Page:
The Mean Green Endangered Species Machine

LOS ANGELES — It’s another front on the environmental war, waged between the Bush administration’s Department of the Interior and the Greens who say it’s destroying nature instead of protecting it.

And in the fight over the endangered species list, environmentalists are vowing to save the planet, animal by animal, plant by plant.

"Our administration is only thinking of today," said actress and activist Betty White.

White and other high-profile figures like Jane Goodall are taking the administration to task for declaring a moratorium on new additions to the endangered species list and on so-called "citizen lawsuits." The moratorium was first proposed under the Clinton administration.

"The (Endangered Species Act) has an excellent goal I think most Americans share – to make sure species don’t become extinct," Interior Secretary Gale Norton said.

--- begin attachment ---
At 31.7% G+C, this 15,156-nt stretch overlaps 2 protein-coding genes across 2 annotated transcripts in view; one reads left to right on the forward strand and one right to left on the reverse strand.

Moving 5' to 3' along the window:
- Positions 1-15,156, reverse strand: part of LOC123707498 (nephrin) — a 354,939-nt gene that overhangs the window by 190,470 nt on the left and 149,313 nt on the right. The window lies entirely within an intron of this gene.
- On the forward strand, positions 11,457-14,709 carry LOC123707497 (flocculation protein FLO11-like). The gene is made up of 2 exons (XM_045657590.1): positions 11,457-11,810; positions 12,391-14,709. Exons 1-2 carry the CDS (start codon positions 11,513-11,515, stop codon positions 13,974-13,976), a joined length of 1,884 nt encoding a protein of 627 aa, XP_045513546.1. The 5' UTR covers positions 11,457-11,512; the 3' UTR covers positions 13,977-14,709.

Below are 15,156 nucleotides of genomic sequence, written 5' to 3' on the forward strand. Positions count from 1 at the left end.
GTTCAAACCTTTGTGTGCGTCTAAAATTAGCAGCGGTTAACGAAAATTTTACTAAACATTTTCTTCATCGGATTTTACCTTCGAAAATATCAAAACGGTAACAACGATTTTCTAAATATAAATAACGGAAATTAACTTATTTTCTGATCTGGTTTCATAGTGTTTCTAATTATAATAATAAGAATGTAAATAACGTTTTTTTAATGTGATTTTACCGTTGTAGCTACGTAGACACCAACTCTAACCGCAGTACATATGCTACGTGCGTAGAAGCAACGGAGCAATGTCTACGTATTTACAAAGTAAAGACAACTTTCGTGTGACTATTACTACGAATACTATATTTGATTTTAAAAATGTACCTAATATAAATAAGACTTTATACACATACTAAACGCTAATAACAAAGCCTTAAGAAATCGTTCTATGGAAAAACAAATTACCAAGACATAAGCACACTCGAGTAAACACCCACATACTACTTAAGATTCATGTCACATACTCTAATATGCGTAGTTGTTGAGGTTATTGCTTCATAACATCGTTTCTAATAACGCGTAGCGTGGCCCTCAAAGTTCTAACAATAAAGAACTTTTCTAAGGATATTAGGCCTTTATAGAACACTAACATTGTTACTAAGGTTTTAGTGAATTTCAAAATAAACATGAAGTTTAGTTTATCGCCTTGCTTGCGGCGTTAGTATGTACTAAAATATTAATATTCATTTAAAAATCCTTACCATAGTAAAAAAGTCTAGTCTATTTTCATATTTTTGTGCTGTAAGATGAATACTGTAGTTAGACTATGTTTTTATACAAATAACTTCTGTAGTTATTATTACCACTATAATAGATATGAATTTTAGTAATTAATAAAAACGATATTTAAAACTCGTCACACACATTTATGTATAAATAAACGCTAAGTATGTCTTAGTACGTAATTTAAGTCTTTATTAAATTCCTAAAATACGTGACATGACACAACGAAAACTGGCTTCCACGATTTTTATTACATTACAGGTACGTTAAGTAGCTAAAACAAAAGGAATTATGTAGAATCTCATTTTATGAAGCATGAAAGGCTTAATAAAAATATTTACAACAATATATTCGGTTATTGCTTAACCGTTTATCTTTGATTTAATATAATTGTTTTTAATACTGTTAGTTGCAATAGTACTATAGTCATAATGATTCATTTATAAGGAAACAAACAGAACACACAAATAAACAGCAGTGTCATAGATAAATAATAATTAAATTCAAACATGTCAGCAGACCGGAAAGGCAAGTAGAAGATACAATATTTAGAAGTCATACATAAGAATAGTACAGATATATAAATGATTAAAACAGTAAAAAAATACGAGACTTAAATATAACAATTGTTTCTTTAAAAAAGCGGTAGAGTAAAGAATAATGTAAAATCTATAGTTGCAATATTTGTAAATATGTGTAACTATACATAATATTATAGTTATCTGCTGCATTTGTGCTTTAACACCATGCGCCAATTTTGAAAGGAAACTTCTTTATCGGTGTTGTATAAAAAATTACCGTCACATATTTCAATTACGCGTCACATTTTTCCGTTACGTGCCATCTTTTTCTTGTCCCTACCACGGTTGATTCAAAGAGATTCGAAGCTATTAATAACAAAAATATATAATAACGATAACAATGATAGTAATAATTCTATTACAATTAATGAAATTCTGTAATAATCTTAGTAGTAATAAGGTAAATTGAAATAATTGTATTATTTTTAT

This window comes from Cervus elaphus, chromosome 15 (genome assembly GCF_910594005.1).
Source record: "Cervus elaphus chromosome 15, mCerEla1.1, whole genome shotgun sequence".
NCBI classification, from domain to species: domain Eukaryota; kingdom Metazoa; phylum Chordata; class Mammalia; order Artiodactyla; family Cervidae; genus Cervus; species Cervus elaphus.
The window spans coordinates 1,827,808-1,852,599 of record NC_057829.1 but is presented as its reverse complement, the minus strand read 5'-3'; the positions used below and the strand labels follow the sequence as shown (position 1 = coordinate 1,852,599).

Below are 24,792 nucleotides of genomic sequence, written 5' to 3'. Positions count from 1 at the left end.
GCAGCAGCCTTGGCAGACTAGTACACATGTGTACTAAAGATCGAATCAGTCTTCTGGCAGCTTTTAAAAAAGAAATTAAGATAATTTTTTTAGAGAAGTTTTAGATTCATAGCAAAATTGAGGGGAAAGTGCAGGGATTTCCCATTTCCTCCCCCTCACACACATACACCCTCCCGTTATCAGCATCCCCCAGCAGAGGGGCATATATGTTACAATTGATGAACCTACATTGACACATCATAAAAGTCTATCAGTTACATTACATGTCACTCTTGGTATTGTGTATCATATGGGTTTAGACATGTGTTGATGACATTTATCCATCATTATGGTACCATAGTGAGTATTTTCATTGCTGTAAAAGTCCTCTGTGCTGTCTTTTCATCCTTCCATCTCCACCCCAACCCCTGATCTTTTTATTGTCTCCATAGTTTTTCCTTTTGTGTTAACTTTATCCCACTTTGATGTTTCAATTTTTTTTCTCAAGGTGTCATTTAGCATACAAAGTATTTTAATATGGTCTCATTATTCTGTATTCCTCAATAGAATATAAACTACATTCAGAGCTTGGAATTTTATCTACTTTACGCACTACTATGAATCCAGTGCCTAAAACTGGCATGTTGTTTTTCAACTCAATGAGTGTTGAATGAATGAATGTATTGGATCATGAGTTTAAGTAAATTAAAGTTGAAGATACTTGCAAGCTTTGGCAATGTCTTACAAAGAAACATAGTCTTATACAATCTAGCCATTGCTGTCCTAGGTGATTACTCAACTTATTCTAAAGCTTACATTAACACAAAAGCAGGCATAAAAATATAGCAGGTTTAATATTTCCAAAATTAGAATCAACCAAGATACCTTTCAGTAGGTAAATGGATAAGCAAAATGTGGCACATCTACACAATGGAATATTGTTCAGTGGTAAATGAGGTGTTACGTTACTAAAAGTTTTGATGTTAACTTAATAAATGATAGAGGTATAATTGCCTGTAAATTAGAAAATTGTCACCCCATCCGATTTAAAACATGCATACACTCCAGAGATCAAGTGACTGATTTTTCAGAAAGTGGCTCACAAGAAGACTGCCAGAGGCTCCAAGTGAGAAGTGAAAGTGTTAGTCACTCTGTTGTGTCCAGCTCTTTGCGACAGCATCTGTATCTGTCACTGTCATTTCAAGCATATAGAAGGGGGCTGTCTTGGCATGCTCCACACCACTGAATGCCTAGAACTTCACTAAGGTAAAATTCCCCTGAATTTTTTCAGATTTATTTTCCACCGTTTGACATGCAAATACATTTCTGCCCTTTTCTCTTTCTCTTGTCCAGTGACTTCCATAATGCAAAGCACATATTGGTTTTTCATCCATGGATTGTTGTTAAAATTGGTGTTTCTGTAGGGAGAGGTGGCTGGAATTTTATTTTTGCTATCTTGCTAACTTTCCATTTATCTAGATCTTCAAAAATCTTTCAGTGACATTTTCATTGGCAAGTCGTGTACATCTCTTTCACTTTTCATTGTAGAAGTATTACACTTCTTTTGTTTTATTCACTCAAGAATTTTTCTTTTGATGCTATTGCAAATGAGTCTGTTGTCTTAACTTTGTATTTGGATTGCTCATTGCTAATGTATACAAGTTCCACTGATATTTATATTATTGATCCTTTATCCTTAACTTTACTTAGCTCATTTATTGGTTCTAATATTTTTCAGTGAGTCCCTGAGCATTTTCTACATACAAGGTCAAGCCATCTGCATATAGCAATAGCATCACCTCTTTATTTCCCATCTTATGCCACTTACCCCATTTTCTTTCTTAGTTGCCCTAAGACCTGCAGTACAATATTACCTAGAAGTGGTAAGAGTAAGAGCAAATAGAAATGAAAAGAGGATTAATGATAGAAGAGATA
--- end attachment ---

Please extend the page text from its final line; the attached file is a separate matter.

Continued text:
But Norton, a controversial pick for the department who many said had a history of anti-environmentalism, says that Green groups are actually making the job of protecting species harder because she’s being smothered in an avalanche of citizen lawsuits from two environmental groups.

One of them, the Center for Biodiversity, said that the cases are justified. From 1994 to 1999, the Center filed a lawsuit every 32 days, according to court records.

"In the last decade 92 percent of all species listed as endangered in the state of California (were listed) because citizens sued the government," the Center’s Kieran Suckling said.

The Center’s critics say the lawsuits aim to stop economic growth.

We have gone too far, too extreme on environmental things, too extreme on the Endangered Species Act," Rep. Jim Hansen, R-Utah, chairman of the House Natural Resources Committee, said.

Hansen, and others like him, point out that the list of endangered species has grown from 109 to more than 1,200. They scoffingly point out that 60 percent of them are plants and bring up the case of Sierra Club lawyers who demanded $5 million from the government for their work to protect a blind salamander in Texas. Each species, they add, could cost $50 million or more in recovery efforts.

But the environmentalists say that Hansen and Norton are being short-sighted, and that future generations will thank people like the Center for Biodiversity for their efforts to save what they can today.

"I say we try to put the Bush administration on the endangered species list," said Michael Weiss, from the show The Pretender.